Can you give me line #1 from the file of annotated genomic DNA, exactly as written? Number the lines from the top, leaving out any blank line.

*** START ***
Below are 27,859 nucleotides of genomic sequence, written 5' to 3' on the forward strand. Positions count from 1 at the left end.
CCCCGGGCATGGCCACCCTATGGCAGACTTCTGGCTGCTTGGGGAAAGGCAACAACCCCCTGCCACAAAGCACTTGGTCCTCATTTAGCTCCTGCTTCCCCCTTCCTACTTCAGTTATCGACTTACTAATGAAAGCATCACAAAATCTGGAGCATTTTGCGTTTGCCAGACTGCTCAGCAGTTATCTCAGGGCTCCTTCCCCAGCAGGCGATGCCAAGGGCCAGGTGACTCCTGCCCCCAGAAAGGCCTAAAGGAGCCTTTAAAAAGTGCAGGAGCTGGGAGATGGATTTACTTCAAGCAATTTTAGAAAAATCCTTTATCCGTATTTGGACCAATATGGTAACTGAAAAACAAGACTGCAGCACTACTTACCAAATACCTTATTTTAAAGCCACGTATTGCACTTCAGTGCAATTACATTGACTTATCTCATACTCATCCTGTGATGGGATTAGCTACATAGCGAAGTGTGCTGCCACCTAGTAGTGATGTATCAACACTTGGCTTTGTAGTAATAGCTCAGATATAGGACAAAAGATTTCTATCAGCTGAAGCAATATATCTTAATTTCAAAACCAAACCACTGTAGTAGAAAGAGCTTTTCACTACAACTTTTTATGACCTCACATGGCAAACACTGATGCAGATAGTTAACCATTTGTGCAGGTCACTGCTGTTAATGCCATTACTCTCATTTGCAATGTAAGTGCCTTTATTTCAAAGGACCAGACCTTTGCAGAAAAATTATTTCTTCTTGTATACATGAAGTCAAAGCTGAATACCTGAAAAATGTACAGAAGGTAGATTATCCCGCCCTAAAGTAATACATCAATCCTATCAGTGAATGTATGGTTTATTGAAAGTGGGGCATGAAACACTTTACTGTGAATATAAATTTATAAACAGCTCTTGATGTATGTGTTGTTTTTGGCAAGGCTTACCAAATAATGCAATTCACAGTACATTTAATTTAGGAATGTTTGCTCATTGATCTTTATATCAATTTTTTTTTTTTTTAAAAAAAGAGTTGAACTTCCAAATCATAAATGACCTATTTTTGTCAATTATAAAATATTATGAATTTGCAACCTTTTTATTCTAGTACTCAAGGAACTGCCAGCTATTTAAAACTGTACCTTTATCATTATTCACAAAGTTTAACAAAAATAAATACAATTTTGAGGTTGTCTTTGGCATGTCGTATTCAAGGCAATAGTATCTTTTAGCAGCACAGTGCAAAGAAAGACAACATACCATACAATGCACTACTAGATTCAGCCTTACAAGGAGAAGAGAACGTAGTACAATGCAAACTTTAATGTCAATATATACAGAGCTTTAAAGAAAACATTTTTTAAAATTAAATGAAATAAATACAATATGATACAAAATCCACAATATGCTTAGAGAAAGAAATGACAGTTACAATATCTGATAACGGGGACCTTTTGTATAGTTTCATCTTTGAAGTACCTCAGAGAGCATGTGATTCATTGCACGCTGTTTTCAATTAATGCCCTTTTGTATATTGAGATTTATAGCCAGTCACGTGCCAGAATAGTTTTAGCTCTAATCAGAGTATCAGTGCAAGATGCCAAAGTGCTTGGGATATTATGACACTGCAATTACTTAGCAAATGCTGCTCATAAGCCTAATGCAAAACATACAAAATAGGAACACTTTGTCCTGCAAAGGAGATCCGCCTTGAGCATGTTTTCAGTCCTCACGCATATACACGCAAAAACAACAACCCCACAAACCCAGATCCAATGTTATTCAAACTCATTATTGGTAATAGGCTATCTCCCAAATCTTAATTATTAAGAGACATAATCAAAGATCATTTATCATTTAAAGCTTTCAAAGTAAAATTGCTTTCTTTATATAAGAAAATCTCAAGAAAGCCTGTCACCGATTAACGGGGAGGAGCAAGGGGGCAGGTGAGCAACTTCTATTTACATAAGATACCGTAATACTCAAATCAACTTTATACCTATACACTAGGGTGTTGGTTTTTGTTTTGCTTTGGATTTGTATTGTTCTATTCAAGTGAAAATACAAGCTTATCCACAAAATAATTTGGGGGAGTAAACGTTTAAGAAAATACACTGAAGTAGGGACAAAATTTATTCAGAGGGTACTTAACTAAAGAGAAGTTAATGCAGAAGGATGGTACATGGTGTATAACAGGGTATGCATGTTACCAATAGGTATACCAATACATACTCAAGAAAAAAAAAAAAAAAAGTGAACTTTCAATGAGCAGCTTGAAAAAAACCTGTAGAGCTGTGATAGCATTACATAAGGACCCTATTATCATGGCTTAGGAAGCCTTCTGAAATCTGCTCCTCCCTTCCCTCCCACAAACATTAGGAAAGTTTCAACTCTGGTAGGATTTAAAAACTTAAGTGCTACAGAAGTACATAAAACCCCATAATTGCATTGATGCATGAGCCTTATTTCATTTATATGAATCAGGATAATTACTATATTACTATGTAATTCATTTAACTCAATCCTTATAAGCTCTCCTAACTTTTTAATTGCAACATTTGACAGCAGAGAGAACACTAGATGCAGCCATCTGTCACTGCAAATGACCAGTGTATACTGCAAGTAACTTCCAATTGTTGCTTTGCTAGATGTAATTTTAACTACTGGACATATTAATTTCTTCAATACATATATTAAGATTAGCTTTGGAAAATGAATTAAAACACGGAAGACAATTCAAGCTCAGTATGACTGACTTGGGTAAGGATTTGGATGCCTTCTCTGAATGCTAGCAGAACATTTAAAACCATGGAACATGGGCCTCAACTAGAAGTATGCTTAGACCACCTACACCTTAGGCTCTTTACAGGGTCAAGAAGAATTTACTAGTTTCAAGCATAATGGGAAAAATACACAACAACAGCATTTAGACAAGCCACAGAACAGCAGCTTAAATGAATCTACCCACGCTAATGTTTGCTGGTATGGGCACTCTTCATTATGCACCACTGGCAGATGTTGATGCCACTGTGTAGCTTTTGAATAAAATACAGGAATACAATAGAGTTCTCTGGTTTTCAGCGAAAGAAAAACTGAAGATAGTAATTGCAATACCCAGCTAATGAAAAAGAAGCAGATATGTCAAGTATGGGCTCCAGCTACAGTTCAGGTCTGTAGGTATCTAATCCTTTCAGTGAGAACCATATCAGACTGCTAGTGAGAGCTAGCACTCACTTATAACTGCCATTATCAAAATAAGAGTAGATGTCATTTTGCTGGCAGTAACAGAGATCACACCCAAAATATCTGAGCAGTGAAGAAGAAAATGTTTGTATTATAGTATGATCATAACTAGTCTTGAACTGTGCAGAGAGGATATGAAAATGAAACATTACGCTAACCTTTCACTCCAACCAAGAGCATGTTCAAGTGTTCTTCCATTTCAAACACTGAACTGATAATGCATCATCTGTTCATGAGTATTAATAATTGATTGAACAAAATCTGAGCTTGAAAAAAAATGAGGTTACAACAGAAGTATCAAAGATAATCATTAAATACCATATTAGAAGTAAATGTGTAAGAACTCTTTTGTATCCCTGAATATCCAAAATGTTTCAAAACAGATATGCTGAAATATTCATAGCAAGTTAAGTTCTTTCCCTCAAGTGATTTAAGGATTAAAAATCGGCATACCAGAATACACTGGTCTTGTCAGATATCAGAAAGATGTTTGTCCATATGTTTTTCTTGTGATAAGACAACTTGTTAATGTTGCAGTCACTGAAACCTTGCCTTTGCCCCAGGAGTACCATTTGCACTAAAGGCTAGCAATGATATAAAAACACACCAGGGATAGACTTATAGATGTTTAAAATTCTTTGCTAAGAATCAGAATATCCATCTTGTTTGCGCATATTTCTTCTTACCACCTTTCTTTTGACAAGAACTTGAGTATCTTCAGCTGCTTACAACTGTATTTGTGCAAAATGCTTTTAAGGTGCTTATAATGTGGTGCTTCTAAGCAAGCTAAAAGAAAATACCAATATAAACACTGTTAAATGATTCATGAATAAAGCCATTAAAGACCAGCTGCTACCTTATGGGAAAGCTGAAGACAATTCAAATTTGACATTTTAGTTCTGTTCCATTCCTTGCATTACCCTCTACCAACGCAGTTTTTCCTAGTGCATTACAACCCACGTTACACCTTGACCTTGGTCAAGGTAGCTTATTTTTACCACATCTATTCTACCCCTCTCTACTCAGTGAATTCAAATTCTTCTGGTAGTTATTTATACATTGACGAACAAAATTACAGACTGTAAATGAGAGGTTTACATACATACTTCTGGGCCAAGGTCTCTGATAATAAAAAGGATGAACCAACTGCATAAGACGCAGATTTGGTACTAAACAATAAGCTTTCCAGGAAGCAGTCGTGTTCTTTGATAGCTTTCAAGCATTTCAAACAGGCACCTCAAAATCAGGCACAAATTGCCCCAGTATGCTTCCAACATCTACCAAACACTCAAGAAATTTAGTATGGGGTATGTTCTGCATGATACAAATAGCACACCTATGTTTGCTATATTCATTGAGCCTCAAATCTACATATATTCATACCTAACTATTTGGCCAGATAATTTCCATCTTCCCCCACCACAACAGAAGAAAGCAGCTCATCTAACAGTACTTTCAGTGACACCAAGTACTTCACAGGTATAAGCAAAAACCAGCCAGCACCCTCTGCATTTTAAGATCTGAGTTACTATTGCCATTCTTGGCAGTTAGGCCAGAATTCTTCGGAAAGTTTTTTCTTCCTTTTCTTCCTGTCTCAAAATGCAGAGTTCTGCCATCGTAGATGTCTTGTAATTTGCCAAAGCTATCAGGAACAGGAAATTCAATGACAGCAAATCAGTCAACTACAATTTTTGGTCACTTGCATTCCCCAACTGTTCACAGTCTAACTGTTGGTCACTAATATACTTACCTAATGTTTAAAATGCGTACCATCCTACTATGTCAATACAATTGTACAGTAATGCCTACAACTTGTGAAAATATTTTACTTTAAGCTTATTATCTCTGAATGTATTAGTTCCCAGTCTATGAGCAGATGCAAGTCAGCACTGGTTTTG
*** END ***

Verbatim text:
Below are 27,859 nucleotides of genomic sequence, written 5' to 3' on the forward strand. Positions count from 1 at the left end.